Culture Editor Luca Demetriou reviews the free-thinking, boundary-pushing event series He.She.They at Fabric in London, experiencing a rave to remember
He.She.They returned to Fabric in Farringdon on 24th August, with their free-thinking, boundary-pushing event series, hosting itself in popular dance venues. Merging performance art, fashion, electronic music and freedom, He.She.They returns dance music culture back to its roots. Dance music and its culture were cultivated by queer underground scenes, that resisted labels and had love at its core, spawning from the disco that populated the gay club scene. Through masterful programming, He.She.They create a night to remember, bringing people from all walks of life together in one space, to enjoy themselves.
The event featured Maya Janes Coles, The British-Japanese queen from the electronic underground, a true artist having written, produced, arranged, mixed and engineered every element on most of her tracks (often including the track artwork). Playing in over 40 countries, Maya has the experience and the edge to give Fabric an electrifying experience. With softer, house-influenced rhythms, Maya synthesises hip hop elements with dubbier electronic sounds to create a sonic fantasy in electronic underground music.
Another one of my favourites from the night was Kim Ann Foxman. Heavier than Maya Janes Coles’ style, Foxman blends raw house and emotive techno, drawing in elements from trance into a set that is truly weird and wonderful. Drawing from pop references and inspired by 90s rave scenes of acid house, Foxman defies boundaries of electronic music. With catchy hooks and haunting melodies, dancing freely to Foxman in a room of diverse individuals was magical and exhilarating. It was clear whilst raving, many people were able to let loose, free from the stresses of daily life, and all without prejudice towards other groups. Everyone was there for the music and atmosphere.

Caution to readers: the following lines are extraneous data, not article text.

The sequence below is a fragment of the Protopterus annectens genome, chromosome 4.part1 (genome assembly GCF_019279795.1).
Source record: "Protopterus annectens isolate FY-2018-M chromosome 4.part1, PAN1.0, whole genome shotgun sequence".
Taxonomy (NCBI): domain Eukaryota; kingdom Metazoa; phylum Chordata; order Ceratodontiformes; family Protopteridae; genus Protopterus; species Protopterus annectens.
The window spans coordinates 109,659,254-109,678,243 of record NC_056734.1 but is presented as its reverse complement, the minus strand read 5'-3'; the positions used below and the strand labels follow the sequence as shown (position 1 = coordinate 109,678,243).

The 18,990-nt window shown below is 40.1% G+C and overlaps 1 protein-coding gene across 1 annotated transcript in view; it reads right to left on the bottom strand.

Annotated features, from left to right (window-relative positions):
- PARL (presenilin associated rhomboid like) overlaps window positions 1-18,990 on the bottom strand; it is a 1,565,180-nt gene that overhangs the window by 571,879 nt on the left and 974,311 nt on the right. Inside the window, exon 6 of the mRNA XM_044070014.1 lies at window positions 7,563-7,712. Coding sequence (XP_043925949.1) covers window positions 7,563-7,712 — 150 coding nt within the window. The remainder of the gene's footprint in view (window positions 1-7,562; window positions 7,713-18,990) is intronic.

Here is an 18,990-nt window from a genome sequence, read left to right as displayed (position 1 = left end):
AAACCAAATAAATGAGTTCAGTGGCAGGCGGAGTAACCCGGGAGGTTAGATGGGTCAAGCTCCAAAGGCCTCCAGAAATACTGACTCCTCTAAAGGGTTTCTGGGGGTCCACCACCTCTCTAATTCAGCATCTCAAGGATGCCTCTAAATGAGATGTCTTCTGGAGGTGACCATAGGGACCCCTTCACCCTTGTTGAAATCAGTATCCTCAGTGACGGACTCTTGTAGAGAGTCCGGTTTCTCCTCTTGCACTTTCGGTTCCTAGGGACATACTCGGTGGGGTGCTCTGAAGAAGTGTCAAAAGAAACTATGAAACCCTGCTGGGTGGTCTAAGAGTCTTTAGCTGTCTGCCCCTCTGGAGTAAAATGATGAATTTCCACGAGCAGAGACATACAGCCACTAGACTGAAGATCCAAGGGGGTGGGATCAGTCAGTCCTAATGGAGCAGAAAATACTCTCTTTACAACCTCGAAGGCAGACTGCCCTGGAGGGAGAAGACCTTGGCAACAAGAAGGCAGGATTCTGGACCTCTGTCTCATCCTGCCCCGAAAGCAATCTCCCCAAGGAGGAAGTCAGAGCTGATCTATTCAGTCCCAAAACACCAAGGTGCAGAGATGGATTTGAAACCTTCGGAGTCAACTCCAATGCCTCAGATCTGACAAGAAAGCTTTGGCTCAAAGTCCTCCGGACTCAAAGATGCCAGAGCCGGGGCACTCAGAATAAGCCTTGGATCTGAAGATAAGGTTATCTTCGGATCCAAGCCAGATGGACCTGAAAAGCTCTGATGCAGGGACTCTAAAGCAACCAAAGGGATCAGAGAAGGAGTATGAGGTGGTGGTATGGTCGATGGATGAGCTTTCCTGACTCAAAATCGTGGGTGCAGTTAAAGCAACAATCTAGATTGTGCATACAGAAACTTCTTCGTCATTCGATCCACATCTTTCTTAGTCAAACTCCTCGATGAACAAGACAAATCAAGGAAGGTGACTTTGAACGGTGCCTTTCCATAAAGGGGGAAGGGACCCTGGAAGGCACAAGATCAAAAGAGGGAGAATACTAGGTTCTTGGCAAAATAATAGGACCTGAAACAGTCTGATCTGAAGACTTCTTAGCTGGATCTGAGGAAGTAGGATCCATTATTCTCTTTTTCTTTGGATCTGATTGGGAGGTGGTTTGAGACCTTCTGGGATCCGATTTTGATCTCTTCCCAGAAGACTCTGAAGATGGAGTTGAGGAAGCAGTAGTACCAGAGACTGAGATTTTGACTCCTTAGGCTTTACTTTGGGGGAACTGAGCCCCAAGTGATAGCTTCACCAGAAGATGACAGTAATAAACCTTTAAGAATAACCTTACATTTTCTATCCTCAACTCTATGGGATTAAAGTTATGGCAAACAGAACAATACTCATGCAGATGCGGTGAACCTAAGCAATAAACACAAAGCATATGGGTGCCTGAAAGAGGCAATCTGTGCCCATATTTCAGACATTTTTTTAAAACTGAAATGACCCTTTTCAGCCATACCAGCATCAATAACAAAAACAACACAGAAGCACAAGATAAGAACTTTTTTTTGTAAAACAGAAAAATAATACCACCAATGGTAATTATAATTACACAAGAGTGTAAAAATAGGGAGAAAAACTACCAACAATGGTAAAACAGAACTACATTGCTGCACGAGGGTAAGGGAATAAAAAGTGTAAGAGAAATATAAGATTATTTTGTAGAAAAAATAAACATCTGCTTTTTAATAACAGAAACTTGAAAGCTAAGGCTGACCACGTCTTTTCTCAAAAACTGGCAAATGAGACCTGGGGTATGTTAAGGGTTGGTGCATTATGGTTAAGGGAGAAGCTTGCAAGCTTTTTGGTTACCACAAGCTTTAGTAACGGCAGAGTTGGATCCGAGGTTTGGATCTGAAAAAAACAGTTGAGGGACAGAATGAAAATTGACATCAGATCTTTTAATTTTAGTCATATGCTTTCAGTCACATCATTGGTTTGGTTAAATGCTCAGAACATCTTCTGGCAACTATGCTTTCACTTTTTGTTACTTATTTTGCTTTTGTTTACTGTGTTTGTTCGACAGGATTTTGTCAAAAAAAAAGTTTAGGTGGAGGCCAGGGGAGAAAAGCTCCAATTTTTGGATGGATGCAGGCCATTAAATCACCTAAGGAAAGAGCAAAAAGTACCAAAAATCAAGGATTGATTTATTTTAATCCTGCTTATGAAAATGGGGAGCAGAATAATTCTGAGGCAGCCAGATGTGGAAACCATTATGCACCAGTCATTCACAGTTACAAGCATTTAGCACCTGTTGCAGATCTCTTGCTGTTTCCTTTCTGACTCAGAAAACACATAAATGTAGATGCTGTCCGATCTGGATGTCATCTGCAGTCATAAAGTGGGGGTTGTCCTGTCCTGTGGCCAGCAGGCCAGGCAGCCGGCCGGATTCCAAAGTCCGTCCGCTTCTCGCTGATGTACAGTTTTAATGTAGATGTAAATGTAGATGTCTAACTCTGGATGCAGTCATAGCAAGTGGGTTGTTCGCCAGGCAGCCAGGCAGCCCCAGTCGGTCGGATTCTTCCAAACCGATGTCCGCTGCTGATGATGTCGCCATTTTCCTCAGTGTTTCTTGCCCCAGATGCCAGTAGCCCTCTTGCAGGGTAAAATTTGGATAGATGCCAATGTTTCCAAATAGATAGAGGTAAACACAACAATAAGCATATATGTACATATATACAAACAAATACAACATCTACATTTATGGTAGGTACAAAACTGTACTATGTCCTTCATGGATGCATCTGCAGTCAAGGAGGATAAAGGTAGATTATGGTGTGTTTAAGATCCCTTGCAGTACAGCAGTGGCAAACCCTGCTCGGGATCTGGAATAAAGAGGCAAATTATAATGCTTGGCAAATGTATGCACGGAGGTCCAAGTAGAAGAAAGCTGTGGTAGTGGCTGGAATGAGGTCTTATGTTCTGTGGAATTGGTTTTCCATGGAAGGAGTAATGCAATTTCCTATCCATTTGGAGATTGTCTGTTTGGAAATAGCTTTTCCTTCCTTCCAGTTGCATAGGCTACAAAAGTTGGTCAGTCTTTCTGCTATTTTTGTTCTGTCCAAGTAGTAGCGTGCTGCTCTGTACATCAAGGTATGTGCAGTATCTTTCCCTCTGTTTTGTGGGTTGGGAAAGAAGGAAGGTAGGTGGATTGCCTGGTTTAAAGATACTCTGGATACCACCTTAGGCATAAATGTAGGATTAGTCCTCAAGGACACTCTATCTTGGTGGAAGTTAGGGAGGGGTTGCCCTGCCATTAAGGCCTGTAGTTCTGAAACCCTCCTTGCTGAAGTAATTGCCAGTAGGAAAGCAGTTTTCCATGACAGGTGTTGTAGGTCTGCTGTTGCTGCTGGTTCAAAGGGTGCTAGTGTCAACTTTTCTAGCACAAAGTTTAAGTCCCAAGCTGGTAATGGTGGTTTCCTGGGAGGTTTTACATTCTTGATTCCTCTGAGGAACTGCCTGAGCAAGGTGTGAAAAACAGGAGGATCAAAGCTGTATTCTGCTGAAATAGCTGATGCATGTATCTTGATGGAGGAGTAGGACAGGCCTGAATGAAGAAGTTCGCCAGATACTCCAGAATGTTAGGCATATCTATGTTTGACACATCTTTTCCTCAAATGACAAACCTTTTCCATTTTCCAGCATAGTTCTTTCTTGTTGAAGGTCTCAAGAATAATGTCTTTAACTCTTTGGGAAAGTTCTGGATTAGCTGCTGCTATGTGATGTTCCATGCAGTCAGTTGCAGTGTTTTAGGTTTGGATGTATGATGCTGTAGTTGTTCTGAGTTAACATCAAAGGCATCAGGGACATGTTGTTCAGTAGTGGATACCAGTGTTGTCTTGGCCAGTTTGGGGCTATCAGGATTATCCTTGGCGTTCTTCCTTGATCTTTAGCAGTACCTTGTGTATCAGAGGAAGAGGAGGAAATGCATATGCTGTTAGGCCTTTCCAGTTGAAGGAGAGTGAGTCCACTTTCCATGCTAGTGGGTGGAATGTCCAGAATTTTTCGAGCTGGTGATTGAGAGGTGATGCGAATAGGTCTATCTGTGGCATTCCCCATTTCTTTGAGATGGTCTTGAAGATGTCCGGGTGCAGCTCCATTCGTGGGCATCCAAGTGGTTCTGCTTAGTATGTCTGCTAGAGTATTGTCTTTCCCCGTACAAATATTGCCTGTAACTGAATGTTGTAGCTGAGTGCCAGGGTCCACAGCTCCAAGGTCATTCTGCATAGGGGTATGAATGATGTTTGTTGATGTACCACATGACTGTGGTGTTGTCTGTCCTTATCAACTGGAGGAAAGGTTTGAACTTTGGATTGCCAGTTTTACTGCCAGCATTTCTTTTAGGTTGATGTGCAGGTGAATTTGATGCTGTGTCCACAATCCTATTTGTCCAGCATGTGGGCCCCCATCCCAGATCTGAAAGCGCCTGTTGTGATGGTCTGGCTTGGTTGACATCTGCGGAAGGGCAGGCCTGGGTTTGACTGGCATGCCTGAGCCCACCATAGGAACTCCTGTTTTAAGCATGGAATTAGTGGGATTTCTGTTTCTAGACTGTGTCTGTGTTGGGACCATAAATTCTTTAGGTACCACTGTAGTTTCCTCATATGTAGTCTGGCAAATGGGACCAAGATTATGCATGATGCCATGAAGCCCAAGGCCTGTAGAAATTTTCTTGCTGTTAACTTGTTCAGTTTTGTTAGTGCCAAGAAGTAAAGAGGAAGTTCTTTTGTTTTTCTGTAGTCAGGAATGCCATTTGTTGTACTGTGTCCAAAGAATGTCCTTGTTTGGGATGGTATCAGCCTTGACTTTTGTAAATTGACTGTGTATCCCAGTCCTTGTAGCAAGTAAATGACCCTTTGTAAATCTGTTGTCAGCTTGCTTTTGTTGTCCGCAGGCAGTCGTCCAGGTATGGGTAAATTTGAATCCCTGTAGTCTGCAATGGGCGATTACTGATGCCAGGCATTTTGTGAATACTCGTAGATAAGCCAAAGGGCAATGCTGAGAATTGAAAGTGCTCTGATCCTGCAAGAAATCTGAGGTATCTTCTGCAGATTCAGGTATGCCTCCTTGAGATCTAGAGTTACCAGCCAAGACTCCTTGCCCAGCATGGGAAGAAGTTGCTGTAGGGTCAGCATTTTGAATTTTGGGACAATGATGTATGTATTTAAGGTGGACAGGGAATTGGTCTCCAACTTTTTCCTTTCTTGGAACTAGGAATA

A part of this electric atmosphere was the phenomenal performers that rock the stage. From an array of backgrounds and disciplines, these boundary-defying people flip, dip, hiss, kick, kiss and dance, free of boundaries and labels. Hosting for the night was the likes of drag performer Rodent; trans-activist Lucia Blayke, mother of TRANSMISSIONS event and London Trans pride founder, the cabaret sensation Mynxie Monroe and masked club queen, Stella Marbles. Galvanising the stage, the performers thumped to heavy electronic beats, with fiery energy and a shameless confidence, queering Fabric’s dance space.
Fashion is also an important aspect to a night at He.She.They, with an open dress policy, from jeans to harnesses, experimentation is encouraged. Initiating the night was Ada Zanditon Couture, presenting her Deity Collection. Showcasing a range of unique garments from her series, a group of performers took the stage during Wax Wing’s sub-bass driven set. Amalgamating hip-hop, techno, trip-hop, trap, dnb, house, UK garage and dark electronica, this hour-long set was dark, deep and soulful. Opening the night with a fashion show is exactly the kind of experimentation that the event series fosters, synthesising multiple artistic disciplines for a truly transcendent night.
He.She.They will return to the UK in October for Halloween at Motion in Bristol. Get your tickets here.